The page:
The Kong Family Mansion was the historical residence of the direct descendants of Confucius in the City of Qufu, the hometown of Confucius in Shandong Province, China. The extant structures mainly date from the Ming and Qing dynasties. From the mansion, the family tended to the Confucian sites in Qufu and also governed the largest private rural estate in China. The Kong family was in charge of conducting elaborate religious ceremonies on occasions such as plantings, harvests, honoring the dead, and birthdays. Today, the mansion is a museum and part of the UNESCO World Heritage Site "Temple and Cemetery of Confucius and the Kong Family Mansion in Qufu".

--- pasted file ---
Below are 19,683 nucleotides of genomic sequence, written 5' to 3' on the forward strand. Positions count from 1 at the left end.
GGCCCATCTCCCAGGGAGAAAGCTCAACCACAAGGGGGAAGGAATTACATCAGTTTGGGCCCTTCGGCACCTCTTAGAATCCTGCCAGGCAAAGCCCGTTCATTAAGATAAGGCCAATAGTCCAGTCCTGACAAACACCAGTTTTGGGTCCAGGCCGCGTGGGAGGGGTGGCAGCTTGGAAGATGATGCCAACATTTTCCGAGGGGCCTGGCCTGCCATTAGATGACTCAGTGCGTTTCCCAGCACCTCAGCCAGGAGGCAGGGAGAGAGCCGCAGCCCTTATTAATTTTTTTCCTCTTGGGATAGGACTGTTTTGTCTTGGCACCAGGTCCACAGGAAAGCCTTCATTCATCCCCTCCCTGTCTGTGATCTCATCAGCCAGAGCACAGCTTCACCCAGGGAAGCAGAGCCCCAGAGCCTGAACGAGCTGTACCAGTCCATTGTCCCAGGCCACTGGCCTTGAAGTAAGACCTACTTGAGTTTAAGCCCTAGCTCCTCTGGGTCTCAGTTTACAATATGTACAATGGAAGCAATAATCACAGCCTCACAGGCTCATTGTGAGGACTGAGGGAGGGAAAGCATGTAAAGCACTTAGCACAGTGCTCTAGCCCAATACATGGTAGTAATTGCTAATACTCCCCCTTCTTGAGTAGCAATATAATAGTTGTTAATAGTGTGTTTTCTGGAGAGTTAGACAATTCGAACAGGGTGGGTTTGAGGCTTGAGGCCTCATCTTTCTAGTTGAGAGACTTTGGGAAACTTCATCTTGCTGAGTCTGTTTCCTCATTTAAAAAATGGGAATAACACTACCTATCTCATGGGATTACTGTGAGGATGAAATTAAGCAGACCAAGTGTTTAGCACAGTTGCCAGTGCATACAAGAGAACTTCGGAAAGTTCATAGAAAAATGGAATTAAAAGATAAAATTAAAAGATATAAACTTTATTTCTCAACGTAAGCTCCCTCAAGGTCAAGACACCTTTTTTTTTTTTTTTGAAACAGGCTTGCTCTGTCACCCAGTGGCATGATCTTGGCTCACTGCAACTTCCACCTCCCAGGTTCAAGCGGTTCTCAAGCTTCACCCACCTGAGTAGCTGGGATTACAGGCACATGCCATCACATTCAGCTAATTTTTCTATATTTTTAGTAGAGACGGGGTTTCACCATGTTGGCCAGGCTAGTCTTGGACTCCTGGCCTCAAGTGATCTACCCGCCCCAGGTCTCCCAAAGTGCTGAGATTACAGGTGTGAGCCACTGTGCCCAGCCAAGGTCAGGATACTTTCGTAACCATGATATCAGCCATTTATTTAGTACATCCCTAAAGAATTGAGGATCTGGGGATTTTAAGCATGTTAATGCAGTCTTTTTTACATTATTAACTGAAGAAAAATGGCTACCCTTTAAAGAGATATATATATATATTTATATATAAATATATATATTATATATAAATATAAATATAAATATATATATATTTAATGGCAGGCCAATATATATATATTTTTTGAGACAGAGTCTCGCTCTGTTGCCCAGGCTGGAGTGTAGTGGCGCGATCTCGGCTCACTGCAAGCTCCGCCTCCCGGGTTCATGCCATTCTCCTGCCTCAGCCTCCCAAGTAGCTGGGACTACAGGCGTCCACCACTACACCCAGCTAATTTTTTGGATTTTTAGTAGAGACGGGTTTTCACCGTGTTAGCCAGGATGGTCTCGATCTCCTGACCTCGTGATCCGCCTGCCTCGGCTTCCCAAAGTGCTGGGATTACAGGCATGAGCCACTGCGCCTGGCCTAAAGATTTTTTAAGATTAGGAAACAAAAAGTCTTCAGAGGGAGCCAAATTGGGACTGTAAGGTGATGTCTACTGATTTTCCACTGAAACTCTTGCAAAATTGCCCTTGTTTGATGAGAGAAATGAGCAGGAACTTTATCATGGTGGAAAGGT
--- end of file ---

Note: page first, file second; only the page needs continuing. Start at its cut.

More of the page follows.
The first mansion for the Kong family of the Duke Yansheng was built in 1038 during the Song Dynasty. In 1377, the mansion was relocated and rebuilt under orders of the first emperor of the Ming Dynasty. In 1503, during the reign of the Hongzhi Emperor, the complex was expanded into three rows of buildings with 560 rooms and - like the neighboring Confucius Temple - nine courtyards. During the Qing Dynasty, the mansion underwent a complete renovation in 1838 only to be damaged in a fire 48 years later that destroyed the women's quarters in 1886. Even during the fire, men did not dare to enter the women's part of the mansion to fight the fire, leading to greater damage to this portion of the mansion complex. The damaged portions of the mansion were rebuilt two years later, the cost of both these 19th-century renovations was covered by the emperor. Despite these later renovations, the Kong Family Mansion remains the best preserved Ming-era residential complex of its size. The last head of the Kong family to live in the mansion was Kong Decheng, the 77th generation descendant of Confucius. Kong Decheng fled to Chongqing because of the Second Sino-Japanese War in 1937. He did not return to Qufu but moved on to Taiwan during the Chinese Civil War.